Nowadays, animal welfare studies in zoo animals have been focusing on the presence of species-specific behaviour and the absence of abnormal behaviour. Discussing time budgets and behavioural repertoires found in wild and zoo settings seems to be valuable to assess animal welfare. Recently, the Behavioural Variety Index (BVI) by Spiezio and colleagues (2018) has been proposed to investigate behavioural diversity, as a measure of positive welfare in animals under human care. This study aims to investigate individual and social behaviour of a pack of zoo-living grey wolves (Canis lupus). In addition, to assess the welfare of the group as well as of each individual, behavioural diversity was described through the BVI. Subjects of this study was a family pack of six grey wolves, five males and one female, housed at Parco Natura Viva (VR), Italy. Twenty-four 15-minute sessions per subject were done. A continuous focal animal sampling method was used to collect durations of behaviours. The BVI was calculated creating an ethogram (16 items for social behaviours, 13 items for individual behaviours) based on previous research on wild wolves. The time budgets of the pack revealed that wolves were out of sight for most of the time, according to the elusive attitude of the species, whereas inactivity, visual exploration and locomotion were the other most performed categories. Regarding the BVI, the wolves showed on average 60% and 70% of the items described in the literature for individual and social behaviours respectively. These percentages are mainly due to the paucity of hunting opportunities/feeding opportunities during the data collection and to the fact that low-ranking individuals perform only few dominant behaviours. Results suggest an overall good welfare and behavioural variety of the wolf pack, although environmental enrichment programmes that promote predatory behaviours might be useful to enhance the pack behavioural repertoire.

BEHAVIOURAL DIVERSITY IN A ZOO PACK OF WOLVES: INVESTIGATING WELFARE THROUGH THE BEHAVIOURAL VARIETY INDEX.

Maria Vallisneri;
2019

Abstract

Nowadays, animal welfare studies in zoo animals have been focusing on the presence of species-specific behaviour and the absence of abnormal behaviour. Discussing time budgets and behavioural repertoires found in wild and zoo settings seems to be valuable to assess animal welfare. Recently, the Behavioural Variety Index (BVI) by Spiezio and colleagues (2018) has been proposed to investigate behavioural diversity, as a measure of positive welfare in animals under human care. This study aims to investigate individual and social behaviour of a pack of zoo-living grey wolves (Canis lupus). In addition, to assess the welfare of the group as well as of each individual, behavioural diversity was described through the BVI. Subjects of this study was a family pack of six grey wolves, five males and one female, housed at Parco Natura Viva (VR), Italy. Twenty-four 15-minute sessions per subject were done. A continuous focal animal sampling method was used to collect durations of behaviours. The BVI was calculated creating an ethogram (16 items for social behaviours, 13 items for individual behaviours) based on previous research on wild wolves. The time budgets of the pack revealed that wolves were out of sight for most of the time, according to the elusive attitude of the species, whereas inactivity, visual exploration and locomotion were the other most performed categories. Regarding the BVI, the wolves showed on average 60% and 70% of the items described in the literature for individual and social behaviours respectively. These percentages are mainly due to the paucity of hunting opportunities/feeding opportunities during the data collection and to the fact that low-ranking individuals perform only few dominant behaviours. Results suggest an overall good welfare and behavioural variety of the wolf pack, although environmental enrichment programmes that promote predatory behaviours might be useful to enhance the pack behavioural repertoire.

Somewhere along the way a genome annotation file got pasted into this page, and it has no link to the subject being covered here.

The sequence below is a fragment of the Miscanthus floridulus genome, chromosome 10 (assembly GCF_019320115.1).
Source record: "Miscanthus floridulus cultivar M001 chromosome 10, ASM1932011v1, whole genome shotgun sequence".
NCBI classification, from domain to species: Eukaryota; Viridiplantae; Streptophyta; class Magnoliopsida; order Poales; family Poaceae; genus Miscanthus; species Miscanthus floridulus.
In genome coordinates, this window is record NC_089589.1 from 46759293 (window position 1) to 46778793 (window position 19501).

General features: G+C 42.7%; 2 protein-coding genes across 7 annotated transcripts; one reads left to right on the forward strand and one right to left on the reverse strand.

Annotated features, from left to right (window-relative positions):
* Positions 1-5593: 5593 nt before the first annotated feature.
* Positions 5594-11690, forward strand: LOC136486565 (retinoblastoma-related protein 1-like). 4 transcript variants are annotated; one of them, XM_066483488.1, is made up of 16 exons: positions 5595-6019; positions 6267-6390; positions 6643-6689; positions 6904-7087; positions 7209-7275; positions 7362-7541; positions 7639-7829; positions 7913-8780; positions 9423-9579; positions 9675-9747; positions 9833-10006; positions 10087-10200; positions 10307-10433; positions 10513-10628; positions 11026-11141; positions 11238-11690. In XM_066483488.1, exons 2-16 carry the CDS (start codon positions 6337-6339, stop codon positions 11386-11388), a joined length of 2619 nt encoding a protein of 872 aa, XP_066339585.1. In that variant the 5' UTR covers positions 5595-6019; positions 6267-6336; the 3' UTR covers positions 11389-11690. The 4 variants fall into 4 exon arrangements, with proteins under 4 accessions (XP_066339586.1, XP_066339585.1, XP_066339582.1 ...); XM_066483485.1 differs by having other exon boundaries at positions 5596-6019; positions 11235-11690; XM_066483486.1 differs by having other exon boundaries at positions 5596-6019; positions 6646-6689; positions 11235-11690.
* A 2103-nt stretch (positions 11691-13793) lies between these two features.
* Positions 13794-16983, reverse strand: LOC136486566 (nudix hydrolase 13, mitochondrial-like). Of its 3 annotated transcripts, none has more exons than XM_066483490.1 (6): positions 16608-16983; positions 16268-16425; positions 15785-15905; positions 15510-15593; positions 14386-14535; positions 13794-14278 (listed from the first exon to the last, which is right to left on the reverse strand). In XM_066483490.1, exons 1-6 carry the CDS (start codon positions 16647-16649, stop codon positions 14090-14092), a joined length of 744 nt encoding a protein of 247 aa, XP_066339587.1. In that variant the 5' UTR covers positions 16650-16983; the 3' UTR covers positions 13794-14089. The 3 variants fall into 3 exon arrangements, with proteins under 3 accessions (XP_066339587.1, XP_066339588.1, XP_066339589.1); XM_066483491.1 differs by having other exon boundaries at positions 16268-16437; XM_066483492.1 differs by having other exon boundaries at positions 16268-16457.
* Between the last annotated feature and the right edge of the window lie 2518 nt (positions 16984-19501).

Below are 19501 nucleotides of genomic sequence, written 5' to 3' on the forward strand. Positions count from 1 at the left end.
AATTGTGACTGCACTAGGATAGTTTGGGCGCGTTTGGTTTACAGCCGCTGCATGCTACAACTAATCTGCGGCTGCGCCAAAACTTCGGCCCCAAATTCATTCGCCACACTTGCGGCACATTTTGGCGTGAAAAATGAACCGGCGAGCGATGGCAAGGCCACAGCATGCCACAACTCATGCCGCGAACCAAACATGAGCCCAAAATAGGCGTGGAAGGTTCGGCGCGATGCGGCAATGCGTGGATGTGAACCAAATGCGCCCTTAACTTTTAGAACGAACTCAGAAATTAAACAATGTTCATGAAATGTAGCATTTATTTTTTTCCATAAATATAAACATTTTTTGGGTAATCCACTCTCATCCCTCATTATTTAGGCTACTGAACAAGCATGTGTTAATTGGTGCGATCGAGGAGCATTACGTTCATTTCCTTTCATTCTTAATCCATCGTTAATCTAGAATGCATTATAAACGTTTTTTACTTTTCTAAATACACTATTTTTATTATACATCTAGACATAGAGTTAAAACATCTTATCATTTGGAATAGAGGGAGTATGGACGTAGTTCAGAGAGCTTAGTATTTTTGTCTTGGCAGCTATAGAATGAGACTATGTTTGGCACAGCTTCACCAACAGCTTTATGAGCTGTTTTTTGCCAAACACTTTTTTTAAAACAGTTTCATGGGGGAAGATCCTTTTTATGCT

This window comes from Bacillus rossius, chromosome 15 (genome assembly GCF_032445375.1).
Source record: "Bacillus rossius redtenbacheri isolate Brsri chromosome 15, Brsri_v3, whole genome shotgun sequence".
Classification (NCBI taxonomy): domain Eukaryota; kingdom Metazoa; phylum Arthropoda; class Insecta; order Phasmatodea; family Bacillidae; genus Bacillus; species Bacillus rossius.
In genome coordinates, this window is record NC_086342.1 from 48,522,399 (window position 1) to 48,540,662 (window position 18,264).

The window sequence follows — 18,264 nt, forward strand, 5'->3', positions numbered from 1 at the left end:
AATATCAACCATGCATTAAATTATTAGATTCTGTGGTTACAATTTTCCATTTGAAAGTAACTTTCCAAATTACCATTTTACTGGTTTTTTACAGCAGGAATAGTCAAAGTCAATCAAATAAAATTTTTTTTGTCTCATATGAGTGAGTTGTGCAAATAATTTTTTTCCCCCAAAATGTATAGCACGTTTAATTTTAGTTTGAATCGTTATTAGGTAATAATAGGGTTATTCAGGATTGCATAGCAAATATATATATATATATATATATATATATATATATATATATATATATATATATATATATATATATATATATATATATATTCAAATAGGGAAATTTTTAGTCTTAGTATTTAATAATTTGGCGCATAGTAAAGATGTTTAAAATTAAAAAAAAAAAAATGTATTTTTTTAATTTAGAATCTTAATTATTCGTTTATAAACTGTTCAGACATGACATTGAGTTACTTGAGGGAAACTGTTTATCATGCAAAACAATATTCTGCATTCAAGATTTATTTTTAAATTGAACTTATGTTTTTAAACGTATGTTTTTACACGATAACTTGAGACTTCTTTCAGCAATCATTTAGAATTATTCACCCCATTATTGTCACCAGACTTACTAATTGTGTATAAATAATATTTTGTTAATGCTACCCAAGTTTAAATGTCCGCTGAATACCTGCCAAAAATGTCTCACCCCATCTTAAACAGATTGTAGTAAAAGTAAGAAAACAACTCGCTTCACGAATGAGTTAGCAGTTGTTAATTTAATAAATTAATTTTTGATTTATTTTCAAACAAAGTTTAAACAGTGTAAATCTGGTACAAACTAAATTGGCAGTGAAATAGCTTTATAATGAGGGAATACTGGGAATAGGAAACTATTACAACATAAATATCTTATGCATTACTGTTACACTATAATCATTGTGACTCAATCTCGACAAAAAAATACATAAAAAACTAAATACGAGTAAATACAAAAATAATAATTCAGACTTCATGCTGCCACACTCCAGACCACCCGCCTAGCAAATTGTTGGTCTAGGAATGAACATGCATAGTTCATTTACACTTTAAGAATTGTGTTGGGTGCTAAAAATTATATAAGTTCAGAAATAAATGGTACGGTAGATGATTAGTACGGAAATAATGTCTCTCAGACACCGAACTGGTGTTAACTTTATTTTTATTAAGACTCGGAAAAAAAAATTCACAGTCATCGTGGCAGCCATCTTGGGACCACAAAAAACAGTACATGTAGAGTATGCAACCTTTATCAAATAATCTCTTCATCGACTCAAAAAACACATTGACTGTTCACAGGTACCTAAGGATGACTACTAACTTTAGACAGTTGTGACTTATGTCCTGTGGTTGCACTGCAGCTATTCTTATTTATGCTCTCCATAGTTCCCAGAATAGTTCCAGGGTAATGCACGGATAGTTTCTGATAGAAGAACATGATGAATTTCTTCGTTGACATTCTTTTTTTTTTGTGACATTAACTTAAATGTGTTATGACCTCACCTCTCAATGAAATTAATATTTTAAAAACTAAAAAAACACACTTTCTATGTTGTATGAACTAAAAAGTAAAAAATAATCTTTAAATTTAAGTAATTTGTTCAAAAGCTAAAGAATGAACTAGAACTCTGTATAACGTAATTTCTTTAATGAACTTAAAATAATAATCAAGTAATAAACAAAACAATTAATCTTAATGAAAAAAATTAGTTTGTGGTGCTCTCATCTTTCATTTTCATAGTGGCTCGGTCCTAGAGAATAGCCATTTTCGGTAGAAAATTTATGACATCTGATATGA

2019
.
1
1
Irene Regaiolo, Barbara Regaiolli, Maria Vallisneri, Caterina Spiezio.
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Utilizza questo identificativo per citare o creare un link a questo documento: https://hdl.handle.net/11585/702265
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